In 2019, NI’s Chief Medical Officer Dr Michael McBride warned that there was no greater challenge to public health than suicide. Northern Ireland has the highest suicide rate in the UK, with around 5 people dying every week; three times as many as those who die in road traffic collisions. More than 70% of those who have died from suicide were not known to mental health services. Speaking to BBC NI, Gary Lightbody pointed out that while the NI suicide rate is 25% higher than in England; NI mental health spending per capita is half of English spending. He pointed out the unique position of Northern Ireland; that on top of the reasons for mental health issues that the rest of the UK face, NI also has the unique issue of residual trauma from the Troubles. The alarming nature of the mental health crisis is put into perspective by the fact that more people have now died by suicide since the Good Friday Agreement was signed than died in the conflict. During the Troubles, between 1969 and 1997; an estimated 3600 people died as a direct result of the conflict. It was reported in 2018 that around 4500 people had died from suicide in the region, and with around 300 people dying by suicide each year, this figure is now thought to be over 5000.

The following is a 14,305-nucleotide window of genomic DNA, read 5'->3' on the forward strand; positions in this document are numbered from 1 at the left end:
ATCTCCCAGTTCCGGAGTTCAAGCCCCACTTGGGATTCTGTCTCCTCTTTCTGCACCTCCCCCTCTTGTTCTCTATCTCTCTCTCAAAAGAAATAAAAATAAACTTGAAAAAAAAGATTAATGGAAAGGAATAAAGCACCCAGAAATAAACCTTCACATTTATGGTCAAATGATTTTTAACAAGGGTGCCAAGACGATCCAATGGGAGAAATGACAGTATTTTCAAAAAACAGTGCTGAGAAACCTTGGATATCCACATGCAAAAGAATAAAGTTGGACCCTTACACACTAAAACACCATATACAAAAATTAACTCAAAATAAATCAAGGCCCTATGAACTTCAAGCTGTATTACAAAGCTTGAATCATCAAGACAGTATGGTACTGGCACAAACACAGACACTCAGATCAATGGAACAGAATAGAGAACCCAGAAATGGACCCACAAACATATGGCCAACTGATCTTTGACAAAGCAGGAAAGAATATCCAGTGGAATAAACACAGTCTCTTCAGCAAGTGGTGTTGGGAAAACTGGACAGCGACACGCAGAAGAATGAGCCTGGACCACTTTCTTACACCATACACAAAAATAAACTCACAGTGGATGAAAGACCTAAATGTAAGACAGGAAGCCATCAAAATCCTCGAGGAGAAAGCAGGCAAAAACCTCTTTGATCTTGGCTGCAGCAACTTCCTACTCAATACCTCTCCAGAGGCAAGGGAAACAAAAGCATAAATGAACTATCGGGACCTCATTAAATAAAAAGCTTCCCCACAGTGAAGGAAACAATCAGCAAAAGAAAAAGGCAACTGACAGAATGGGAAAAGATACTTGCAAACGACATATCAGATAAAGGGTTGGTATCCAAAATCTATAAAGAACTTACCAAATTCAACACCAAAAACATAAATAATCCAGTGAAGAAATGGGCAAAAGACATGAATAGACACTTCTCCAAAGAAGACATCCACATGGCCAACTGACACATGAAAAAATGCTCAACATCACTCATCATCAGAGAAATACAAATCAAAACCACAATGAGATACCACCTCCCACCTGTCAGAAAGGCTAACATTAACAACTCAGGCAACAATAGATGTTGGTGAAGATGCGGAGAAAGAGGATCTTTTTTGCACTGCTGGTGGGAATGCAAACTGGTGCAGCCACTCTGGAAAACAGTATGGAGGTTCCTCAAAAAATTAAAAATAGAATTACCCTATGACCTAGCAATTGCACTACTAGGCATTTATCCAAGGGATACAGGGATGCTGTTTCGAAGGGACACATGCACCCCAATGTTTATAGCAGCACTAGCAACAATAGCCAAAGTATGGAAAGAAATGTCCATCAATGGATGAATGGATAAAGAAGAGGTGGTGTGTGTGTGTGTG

During the 3 years of political deadlock in NI, the pressure fell to charities and other community groups to address the mental health issues in the region. Groups such as the Participation & Practice of Rights, who backed the open letter published to Robin Swann, had been campaigning for years for the health board to declare an emergency in regards to the suicide rate in NI. They, along with other charities, have welcomed the return of the executive but warn that the current approach to mental health strategy does not go far enough. The charity group Action Mental Health have professed concerns that the commitments to mental health in the new Stormont agreement remain vague. They are calling for a Mental Health champion to be put in place in Stormont; someone with relevant experience and power to focus on achieving parity for mental health in NI, in line with the rest of the UK.